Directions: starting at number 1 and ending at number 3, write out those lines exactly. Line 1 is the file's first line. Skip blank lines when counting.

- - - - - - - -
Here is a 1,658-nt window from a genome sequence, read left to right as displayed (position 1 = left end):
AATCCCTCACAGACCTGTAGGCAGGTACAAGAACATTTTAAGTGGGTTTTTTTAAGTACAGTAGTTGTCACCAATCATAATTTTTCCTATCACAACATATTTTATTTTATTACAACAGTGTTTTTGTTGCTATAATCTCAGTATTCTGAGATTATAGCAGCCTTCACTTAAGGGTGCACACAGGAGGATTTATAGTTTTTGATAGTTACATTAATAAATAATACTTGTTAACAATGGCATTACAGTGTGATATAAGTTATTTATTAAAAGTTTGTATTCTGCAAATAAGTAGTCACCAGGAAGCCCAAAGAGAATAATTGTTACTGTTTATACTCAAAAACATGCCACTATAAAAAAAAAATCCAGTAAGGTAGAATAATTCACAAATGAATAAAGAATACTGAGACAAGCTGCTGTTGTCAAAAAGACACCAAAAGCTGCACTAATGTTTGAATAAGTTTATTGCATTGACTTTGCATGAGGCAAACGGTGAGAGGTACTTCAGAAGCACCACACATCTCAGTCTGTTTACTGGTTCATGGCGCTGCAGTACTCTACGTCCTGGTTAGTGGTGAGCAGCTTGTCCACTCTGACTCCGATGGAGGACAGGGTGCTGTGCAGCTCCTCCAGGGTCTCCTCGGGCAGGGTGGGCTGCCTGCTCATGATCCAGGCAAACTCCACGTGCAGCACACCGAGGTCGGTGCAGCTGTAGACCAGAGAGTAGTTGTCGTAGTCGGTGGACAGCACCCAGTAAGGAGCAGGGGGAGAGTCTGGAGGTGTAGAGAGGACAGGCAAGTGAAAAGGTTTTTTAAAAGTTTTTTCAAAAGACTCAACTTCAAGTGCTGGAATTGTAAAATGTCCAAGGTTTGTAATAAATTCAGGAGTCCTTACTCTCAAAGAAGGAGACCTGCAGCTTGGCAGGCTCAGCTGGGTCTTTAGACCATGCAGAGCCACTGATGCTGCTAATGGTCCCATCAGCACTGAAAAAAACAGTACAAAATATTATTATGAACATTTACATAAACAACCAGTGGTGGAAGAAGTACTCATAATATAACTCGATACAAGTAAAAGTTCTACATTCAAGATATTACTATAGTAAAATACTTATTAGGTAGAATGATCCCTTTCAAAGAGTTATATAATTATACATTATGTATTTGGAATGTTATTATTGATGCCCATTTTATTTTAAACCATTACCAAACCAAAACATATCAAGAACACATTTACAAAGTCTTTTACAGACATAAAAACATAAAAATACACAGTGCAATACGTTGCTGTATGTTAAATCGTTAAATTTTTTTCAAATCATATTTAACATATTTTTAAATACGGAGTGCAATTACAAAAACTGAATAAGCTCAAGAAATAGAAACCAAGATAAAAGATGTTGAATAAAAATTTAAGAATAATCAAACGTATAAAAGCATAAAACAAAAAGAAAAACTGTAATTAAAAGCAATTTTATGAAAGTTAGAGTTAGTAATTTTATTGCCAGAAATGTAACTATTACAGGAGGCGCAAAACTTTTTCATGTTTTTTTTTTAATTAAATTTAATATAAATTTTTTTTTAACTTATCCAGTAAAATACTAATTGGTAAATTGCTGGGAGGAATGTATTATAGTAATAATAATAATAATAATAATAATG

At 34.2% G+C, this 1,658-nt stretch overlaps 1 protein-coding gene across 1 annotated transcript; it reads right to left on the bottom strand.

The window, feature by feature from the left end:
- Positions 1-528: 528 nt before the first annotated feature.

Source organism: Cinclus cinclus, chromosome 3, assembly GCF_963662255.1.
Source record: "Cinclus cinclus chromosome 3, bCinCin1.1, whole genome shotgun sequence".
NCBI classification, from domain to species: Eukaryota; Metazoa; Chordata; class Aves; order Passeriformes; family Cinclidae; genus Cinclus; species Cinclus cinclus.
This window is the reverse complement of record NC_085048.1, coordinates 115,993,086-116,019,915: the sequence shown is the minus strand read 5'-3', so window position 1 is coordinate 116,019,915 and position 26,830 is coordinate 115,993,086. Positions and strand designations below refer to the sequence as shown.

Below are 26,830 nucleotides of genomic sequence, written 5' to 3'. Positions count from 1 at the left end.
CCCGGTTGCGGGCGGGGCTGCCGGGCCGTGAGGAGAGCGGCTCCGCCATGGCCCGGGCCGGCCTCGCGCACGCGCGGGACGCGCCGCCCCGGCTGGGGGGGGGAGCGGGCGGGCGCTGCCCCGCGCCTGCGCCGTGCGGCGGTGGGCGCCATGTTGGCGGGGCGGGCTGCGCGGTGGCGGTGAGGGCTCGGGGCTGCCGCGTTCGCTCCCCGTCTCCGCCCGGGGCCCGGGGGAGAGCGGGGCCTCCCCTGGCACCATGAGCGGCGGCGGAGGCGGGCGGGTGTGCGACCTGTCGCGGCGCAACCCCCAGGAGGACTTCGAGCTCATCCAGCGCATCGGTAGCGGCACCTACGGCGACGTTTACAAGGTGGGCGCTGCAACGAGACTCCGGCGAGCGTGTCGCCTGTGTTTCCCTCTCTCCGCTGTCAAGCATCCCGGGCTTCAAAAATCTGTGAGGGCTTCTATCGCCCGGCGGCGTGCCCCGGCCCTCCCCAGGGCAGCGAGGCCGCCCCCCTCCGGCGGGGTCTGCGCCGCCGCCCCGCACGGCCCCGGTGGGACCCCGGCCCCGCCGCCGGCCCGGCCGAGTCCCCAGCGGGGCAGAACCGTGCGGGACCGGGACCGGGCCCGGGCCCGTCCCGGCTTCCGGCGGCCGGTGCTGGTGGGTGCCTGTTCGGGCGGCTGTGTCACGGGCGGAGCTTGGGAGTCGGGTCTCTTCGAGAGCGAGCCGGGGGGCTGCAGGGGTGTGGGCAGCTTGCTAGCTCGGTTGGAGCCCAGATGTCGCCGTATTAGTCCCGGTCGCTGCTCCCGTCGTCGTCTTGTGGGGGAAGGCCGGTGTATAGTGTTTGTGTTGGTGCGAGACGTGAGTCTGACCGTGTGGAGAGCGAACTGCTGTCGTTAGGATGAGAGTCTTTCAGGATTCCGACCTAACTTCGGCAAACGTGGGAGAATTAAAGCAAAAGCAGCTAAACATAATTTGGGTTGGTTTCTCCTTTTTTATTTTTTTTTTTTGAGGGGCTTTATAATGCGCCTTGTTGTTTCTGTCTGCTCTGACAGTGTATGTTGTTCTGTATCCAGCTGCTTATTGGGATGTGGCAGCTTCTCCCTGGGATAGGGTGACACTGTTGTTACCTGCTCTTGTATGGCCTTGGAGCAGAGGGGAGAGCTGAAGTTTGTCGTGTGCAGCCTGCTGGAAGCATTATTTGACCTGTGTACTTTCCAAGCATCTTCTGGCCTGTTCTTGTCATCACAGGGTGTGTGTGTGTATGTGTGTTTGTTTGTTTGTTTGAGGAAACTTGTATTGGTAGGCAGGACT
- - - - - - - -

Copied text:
Here is a 1,658-nt window from a genome sequence, read left to right as displayed (position 1 = left end):
AATCCCTCACAGACCTGTAGGCAGGTACAAGAACATTTTAAGTGGGTTTTTTTAAGTACAGTAGTTGTCACCAATCATAATTTTTCCTATCACAACATATTTTATTTTATTACAACAGTGTTTTTGTTGCTATAATCTCAGTATTCTGAGATTATAGCAGCCTTCACTTAAGGGTGCACACAGGAGGATTTATAGTTTTTGATAGTTACATTAATAAATAATACTTGTTAACAATGGCATTACAGTGTGATATAAGTTATTTATTAAAAGTTTGTATTCTGCAAATAAGTAGTCACCAGGAAGCCCAAAGAGAATAATTGTTACTGTTTATACTCAAAAACATGCCACTATAAAAAAAAAATCCAGTAAGGTAGAATAATTCACAAATGAATAAAGAATACTGAGACAAGCTGCTGTTGTCAAAAAGACACCAAAAGCTGCACTAATGTTTGAATAAGTTTATTGCATTGACTTTGCATGAGGCAAACGGTGAGAGGTACTTCAGAAGCACCACACATCTCAGTCTGTTTACTGGTTCATGGCGCTGCAGTACTCTACGTCCTGGTTAGTGGTGAGCAGCTTGTCCACTCTGACTCCGATGGAGGACAGGGTGCTGTGCAGCTCCTCCAGGGTCTCCTCGGGCAGGGTGGGCTGCCTGCTCATGATCCAGGCAAACTCCACGTGCAGCACACCGAGGTCGGTGCAGCTGTAGACCAGAGAGTAGTTGTCGTAGTCGGTGGACAGCACCCAGTAAGGAGCAGGGGGAGAGTCTGGAGGTGTAGAGAGGACAGGCAAGTGAAAAGGTTTTTTAAAAGTTTTTTCAAAAGACTCAACTTCAAGTGCTGGAATTGTAAAATGTCCAAGGTTTGTAATAAATTCAGGAGTCCTTACTCTCAAAGAAGGAGACCTGCAGCTTGGCAGGCTCAGCTGGGTCTTTAGACCATGCAGAGCCACTGATGCTGCTAATGGTCCCATCAGCACTGAAAAAAACAGTACAAAATATTATTATGAACATTTACATAAACAACCAGTGGTGGAAGAAGTACTCATAATATAACTCGATACAAGTAAAAGTTCTACATTCAAGATATTACTATAGTAAAATACTTATTAGGTAGAATGATCCCTTTCAAAGAGTTATATAATTATACATTATGTATTTGGAATGTTATTATTGATGCCCATTTTATTTTAAACCATTACCAAACCAAAACATATCAAGAACACATTTACAAAGTCTTTTACAGACATAAAAACATAAAAATACACAGTGCAATACGTTGCTGTATGTTAAATCGTTAAATTTTTTTCAAATCATATTTAACATATTTTTAAATACGGAGTGCAATTACAAAAACTGAATAAGCTCAAGAAATAGAAACCAAGATAAAAGATGTTGAATAAAAATTTAAGAATAATCAAACGTATAAAAGCATAAAACAAAAAGAAAAACTGTAATTAAAAGCAATTTTATGAAAGTTAGAGTTAGTAATTTTATTGCCAGAAATGTAACTATTACAGGAGGCGCAAAACTTTTTCATGTTTTTTTTTTAATTAAATTTAATATAAATTTTTTTTTAACTTATCCAGTAAAATACTAATTGGTAAATTGCTGGGAGGAATGTATTATAGTAATAATAATAATAATAATAATAATG

At 34.2% G+C, this 1,658-nt stretch overlaps 1 protein-coding gene across 1 annotated transcript; it reads right to left on the bottom strand.